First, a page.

(New York) – Bangladesh authorities should unequivocally declare their commitment to free speech instead of proposing self-censorship, Human Rights Watch said today. The killing of secular blogger Niladri Chakrabarti on August 7, 2015, is a harrowing reminder of the need for the Bangladesh government to take immediate steps to protect the security of all and end attempts at muzzling independent voices.
Chakrabarti, who used the pen name Niloy Neel, is the fourth blogger to be murdered in Bangladesh this year for advocating secularism. All four were listed by extremist groups as among 84 bloggers they described as anti-Islamic and blasphemous.
Instead of addressing police failure to respond to threats against Niloy Neel or to arrest those responsible for the earlier murders, Inspector General of Police AKM Shahidul Hoque warned “that hurting religious sentiments is a crime according to our law.” While assuring a speedy investigation, Hoque recommended: “Those who are free thinkers and writers, I will request them, please make sure that we don’t cross the line. Anything that may hurt anyone’s religious sentiments or beliefs should not be written.”
“It’s shocking that Bangladesh authorities not only failed to protect the bloggers despite complaints to the police about threats against them, but instead are proposing self-censorship,” said Brad Adams, Asia director at Human Rights Watch. “The government should recall that its duty is to uphold the Constitution and protect people’s lives, as well as their religious freedom.”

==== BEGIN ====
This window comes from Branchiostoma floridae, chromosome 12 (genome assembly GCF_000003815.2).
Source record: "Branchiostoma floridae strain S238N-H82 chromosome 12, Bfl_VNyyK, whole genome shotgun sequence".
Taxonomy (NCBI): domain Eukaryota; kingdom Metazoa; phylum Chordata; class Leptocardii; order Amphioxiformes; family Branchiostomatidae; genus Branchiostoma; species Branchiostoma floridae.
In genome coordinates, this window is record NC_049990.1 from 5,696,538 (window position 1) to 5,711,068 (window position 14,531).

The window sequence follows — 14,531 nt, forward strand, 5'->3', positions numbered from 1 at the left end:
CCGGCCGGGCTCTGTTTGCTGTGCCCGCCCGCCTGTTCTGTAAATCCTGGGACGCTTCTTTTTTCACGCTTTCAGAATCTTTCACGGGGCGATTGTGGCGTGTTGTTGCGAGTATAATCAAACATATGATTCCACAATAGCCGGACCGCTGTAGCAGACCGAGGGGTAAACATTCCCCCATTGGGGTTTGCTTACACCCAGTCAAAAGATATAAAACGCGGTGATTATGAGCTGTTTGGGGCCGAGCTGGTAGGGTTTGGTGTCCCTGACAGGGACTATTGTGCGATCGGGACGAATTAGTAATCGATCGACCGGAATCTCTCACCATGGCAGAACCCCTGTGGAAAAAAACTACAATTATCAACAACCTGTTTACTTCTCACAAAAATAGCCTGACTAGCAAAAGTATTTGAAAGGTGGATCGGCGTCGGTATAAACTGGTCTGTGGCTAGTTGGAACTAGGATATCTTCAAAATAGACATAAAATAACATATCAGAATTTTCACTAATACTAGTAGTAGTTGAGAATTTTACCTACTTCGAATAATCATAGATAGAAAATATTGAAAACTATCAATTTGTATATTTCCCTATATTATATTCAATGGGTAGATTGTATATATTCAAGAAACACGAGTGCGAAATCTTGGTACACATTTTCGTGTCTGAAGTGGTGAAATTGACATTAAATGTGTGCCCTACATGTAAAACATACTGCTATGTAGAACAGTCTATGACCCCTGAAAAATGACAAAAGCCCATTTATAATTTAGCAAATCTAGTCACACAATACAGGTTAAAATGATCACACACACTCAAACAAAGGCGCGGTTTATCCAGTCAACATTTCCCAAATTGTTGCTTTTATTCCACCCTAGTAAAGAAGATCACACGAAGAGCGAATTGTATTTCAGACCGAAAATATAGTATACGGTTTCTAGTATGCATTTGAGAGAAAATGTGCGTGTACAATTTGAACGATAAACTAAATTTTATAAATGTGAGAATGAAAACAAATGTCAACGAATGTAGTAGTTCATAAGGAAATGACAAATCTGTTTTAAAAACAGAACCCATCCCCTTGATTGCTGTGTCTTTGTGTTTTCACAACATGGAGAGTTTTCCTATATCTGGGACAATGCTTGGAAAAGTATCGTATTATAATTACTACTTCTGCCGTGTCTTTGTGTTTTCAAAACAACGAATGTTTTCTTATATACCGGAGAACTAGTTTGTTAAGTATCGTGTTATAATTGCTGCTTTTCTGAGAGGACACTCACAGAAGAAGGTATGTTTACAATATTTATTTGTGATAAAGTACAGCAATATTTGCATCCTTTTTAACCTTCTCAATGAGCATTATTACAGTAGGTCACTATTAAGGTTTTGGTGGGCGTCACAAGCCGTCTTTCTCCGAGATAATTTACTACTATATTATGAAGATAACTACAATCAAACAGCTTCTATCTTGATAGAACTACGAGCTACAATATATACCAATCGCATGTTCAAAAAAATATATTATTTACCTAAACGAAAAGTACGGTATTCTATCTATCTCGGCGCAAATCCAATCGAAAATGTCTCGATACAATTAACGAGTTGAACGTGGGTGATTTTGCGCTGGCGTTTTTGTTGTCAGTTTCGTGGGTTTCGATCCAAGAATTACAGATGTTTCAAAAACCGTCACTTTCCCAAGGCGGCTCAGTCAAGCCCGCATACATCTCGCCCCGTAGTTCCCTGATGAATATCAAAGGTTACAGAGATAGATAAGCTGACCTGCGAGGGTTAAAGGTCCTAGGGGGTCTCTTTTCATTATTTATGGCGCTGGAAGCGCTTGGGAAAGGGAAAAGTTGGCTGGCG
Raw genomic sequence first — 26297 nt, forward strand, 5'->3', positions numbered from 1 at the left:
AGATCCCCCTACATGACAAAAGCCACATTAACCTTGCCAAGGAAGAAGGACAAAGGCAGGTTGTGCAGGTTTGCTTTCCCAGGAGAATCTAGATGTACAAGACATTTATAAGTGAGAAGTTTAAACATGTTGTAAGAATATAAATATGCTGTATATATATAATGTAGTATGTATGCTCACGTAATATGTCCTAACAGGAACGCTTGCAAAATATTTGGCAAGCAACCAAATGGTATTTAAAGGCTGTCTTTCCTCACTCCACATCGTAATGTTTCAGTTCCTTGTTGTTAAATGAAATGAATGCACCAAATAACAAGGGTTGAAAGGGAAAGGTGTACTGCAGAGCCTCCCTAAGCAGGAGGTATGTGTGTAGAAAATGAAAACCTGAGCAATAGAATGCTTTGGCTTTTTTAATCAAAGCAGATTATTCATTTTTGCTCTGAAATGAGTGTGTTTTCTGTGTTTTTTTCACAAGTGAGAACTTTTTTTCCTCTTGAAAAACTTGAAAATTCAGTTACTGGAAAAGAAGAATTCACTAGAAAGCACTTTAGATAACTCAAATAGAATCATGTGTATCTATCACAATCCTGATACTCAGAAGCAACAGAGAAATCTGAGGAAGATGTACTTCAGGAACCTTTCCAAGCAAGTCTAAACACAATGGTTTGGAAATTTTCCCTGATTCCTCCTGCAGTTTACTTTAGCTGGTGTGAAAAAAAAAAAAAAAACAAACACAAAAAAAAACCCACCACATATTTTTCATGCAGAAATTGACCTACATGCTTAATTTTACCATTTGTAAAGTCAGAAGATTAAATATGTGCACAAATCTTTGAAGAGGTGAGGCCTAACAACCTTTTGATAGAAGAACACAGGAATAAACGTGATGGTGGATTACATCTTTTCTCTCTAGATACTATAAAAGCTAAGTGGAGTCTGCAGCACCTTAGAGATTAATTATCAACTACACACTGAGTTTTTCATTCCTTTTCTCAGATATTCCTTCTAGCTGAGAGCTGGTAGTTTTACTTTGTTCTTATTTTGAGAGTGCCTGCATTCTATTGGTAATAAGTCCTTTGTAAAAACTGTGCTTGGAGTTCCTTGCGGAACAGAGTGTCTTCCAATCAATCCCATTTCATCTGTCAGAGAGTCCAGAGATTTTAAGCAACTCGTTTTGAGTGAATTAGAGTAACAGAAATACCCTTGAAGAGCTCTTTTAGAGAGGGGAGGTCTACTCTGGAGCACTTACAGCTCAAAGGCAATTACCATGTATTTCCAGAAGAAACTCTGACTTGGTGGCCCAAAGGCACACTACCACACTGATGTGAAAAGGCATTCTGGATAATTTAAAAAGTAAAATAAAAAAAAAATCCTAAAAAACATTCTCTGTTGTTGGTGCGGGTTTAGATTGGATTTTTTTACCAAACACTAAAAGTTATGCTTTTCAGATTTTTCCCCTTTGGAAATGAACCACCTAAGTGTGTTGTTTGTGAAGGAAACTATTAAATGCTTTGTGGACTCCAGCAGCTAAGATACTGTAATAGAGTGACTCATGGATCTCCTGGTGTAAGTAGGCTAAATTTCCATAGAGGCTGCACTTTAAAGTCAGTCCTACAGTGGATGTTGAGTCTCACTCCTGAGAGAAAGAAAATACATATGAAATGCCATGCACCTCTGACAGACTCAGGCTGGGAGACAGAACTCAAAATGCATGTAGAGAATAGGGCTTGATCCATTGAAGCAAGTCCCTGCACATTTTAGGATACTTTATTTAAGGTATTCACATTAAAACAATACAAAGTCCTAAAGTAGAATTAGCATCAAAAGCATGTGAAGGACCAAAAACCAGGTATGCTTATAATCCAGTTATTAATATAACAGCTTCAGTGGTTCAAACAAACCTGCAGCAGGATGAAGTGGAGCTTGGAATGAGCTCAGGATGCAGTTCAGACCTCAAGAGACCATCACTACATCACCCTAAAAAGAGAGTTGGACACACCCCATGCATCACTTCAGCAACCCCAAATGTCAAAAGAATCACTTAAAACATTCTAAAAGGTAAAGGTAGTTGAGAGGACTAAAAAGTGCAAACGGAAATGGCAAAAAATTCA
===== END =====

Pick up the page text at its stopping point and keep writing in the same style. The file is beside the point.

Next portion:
Although Prime Minister Sheikh Hasina said there will be a speedy investigation into the blogger murders, she had earlier also promised action against bloggers for “hurting people’s religious sentiments.” Her government has also targeted free speech, threatening or prosecuting contempt of court cases against civil society activists and journalists, shuttering media houses critical of the government, and arresting human rights defenders who criticize violations by security forces.
Niloy Neel was attacked in his home in the capital, Dhaka, by machete-wielding assailants who inflicted fatal stab injuries. Police said the men gained entry by pretending to be potential new tenants. The police filed a murder case against four alleged militants, but none have been arrested. A group called Ansar ul Islam, allegedly an Al-Qaeda affiliate, publicly claimed responsibility for the murder. “If your ‘Freedom of Speech’ maintains no limits, then widen your chests for ‘Freedom of our Machetes,’” the group wrote in an email sent to media, their warning an echo of the police chief’s words.
In February, blogger Avijit Roy, a United States national of Bangladeshi origin, and his wife were attacked with machetes on a street in Dhaka. Roy was killed while his wife narrowly escaped the attack. Ansar ul Islam also claimed responsibility for this attack. A month later, blogger Washiqur Rahman was murdered in a similar attack on a Dhaka street. In May, 33-year-old blogger Ananta Bijoy Das was killed in a machete attack in Sylhet city.
In February 2013, another atheist blogger, Ahmed Rajib Haider, was stabbed to death and a month later, in March, blogger Asif Mohiuddin was severely injured in a similar attack.
Human Rights Watch called upon the Bangladesh government to immediately investigate these premeditated killings, and identify and prosecute those that conspired or ordered these murders.
“Sheikh Hasina’s government can’t afford to send mixed messages about these attacks on bloggers just for expressing their opinions about religion,” Adams said. “Instead of trying to appease the attackers, it’s time for her government to state that those who plan, incite, order, and carry out acts of violence will be prosecuted.”
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